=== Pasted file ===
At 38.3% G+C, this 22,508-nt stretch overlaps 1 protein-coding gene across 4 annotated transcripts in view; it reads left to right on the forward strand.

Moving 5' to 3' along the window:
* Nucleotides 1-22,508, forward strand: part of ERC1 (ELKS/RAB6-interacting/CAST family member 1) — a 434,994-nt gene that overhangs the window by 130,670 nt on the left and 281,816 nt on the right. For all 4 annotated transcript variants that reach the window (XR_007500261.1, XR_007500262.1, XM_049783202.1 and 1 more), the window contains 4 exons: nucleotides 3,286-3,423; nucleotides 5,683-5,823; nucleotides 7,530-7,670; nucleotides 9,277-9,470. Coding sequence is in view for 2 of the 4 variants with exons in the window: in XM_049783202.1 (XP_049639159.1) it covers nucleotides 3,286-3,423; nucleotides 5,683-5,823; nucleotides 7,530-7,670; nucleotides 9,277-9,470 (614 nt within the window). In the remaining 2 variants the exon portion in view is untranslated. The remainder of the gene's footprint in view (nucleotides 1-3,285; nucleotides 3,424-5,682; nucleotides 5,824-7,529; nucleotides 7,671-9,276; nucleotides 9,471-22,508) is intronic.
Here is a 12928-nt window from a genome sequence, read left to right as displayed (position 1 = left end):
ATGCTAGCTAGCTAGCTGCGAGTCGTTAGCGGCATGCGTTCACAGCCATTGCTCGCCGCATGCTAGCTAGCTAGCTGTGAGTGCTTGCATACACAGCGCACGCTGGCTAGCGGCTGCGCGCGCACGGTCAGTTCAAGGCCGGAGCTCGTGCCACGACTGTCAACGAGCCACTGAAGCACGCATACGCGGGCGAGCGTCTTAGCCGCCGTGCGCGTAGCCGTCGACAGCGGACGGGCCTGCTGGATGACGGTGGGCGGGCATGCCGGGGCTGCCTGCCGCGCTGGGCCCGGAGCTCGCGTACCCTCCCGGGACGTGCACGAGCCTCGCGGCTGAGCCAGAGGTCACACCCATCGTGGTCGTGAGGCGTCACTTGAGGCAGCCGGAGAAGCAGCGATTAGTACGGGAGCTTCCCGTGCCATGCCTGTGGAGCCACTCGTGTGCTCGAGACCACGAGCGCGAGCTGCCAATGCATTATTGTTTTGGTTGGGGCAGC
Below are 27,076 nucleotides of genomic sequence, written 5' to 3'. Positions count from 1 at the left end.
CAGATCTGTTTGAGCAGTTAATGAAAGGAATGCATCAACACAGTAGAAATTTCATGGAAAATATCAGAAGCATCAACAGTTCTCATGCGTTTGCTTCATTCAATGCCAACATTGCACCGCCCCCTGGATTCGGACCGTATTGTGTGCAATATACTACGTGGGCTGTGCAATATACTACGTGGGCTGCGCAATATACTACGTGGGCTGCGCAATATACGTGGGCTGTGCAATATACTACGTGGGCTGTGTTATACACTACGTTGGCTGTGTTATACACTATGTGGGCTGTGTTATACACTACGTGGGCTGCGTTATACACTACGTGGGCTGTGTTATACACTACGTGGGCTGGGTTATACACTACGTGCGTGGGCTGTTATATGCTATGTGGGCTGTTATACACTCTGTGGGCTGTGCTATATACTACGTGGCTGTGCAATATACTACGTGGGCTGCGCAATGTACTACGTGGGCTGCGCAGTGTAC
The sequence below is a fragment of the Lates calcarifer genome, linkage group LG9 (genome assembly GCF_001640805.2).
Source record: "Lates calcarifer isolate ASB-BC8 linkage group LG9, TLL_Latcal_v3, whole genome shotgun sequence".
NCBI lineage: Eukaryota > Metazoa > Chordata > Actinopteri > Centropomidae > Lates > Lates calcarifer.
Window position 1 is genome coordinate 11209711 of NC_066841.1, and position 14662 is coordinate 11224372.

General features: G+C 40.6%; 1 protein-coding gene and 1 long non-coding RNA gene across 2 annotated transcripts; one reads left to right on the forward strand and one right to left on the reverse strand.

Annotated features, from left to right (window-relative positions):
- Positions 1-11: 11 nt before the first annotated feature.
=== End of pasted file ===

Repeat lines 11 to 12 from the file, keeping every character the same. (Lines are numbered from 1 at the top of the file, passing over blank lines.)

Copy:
Window position 1 is genome coordinate 11209711 of NC_066841.1, and position 14662 is coordinate 11224372.

General features: G+C 40.6%; 1 protein-coding gene and 1 long non-coding RNA gene across 2 annotated transcripts; one reads left to right on the forward strand and one right to left on the reverse strand.